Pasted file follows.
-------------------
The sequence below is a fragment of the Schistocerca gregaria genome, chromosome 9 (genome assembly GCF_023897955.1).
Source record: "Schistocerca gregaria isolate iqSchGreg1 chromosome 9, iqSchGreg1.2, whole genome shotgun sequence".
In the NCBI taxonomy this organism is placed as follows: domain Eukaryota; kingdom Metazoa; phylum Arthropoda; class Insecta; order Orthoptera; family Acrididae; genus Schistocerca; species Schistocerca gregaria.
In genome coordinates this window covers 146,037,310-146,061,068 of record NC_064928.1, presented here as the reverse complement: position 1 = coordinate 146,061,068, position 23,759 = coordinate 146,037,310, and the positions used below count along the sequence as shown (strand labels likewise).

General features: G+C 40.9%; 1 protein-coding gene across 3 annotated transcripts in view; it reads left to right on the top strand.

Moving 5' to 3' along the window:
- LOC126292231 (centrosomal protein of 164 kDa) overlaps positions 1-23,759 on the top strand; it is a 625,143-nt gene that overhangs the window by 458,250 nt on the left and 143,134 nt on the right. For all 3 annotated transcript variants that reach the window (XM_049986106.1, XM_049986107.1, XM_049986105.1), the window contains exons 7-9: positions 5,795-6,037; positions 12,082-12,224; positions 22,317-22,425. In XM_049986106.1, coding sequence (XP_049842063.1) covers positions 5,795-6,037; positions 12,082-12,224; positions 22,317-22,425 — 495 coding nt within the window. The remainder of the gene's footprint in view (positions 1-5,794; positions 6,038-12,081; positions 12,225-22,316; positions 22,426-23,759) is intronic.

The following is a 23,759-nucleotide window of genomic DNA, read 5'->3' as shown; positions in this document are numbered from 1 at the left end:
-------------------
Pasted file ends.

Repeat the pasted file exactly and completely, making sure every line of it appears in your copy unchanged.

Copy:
The sequence below is a fragment of the Schistocerca gregaria genome, chromosome 9 (genome assembly GCF_023897955.1).
Source record: "Schistocerca gregaria isolate iqSchGreg1 chromosome 9, iqSchGreg1.2, whole genome shotgun sequence".
In the NCBI taxonomy this organism is placed as follows: domain Eukaryota; kingdom Metazoa; phylum Arthropoda; class Insecta; order Orthoptera; family Acrididae; genus Schistocerca; species Schistocerca gregaria.
In genome coordinates this window covers 146,037,310-146,061,068 of record NC_064928.1, presented here as the reverse complement: position 1 = coordinate 146,061,068, position 23,759 = coordinate 146,037,310, and the positions used below count along the sequence as shown (strand labels likewise).

General features: G+C 40.9%; 1 protein-coding gene across 3 annotated transcripts in view; it reads left to right on the top strand.

Moving 5' to 3' along the window:
- LOC126292231 (centrosomal protein of 164 kDa) overlaps positions 1-23,759 on the top strand; it is a 625,143-nt gene that overhangs the window by 458,250 nt on the left and 143,134 nt on the right. For all 3 annotated transcript variants that reach the window (XM_049986106.1, XM_049986107.1, XM_049986105.1), the window contains exons 7-9: positions 5,795-6,037; positions 12,082-12,224; positions 22,317-22,425. In XM_049986106.1, coding sequence (XP_049842063.1) covers positions 5,795-6,037; positions 12,082-12,224; positions 22,317-22,425 — 495 coding nt within the window. The remainder of the gene's footprint in view (positions 1-5,794; positions 6,038-12,081; positions 12,225-22,316; positions 22,426-23,759) is intronic.

The following is a 23,759-nucleotide window of genomic DNA, read 5'->3' as shown; positions in this document are numbered from 1 at the left end: